Penny O'Sullivan Looks at What's Bloomin' in December: Caring for Christmas Cactus
Last year, my husband’s company sent him a big, blooming cactus (Schlumbergera) a few weeks before Christmas. This tropical cactus, commonly known as Thanksgiving or Christmas cactus, produces hot pink flowers at the tips of arched, crab-like, segmented stems. Our cactus is technically a Thanksgiving cactus with sharply toothed stems. With little fuss, our cactus started blooming this year just after Thanksgiving and is flowering today.
Yay—a houseplant that thrives on benign neglect! I never fertilized our Christmas cactus, nor do I water it with regularity. Last summer, I set it outdoors, where a workman moved it to a heavily planted, mulched bed by a dense, weeping Japanese maple. There it disappeared until leaf drop. Turns out this plant found just the conditions it liked—my plant is a Truncata-Group cultivar, derived from plants that grew in somewhat cool, shady, humid places in the coastal mountains of southeastern Brazil.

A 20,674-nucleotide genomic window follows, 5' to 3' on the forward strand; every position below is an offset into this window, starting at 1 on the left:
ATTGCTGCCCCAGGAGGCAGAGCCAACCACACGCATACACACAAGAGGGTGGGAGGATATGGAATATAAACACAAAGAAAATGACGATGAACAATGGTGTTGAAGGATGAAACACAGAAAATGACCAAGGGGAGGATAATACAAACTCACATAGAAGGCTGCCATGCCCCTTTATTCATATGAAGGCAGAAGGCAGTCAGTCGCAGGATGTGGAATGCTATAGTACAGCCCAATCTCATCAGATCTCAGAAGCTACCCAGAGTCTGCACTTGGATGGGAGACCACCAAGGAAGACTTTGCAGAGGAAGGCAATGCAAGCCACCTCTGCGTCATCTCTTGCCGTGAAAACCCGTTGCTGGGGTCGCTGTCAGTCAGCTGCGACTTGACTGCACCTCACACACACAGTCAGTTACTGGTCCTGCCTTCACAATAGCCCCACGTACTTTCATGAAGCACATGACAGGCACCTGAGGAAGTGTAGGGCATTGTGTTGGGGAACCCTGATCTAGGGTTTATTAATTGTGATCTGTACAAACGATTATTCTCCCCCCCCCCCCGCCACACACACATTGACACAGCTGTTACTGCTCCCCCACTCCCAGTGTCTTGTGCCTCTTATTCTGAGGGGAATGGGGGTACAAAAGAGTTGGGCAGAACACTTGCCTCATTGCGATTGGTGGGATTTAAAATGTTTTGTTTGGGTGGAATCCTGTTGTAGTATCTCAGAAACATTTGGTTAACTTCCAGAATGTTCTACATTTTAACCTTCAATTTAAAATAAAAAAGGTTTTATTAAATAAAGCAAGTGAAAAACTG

Want a healthy Christmas cactus that grows for years? Here are some growing tips:1. Water: Stick your finger in the soil—if the top inch feels dry, water it. Avoid overwatering and underwatering. Parched plants drop their flower buds, and wet plants die.
2. Light: Place this cactus in bright, indirect light. Too much strong light makes stems ruddy. For flower buds, plants should have 12 or more hours of darkness each night for an extended period—about six weeks—starting in early October.
3. Repotting: Use soil that drains freely and is slightly acidic.
4. Make more plants: Remove a couple of stem segments from the plant, drying for a few days, then inserting the torn, callused end into growing medium. Propagation works best in summer when days are long and nights are short.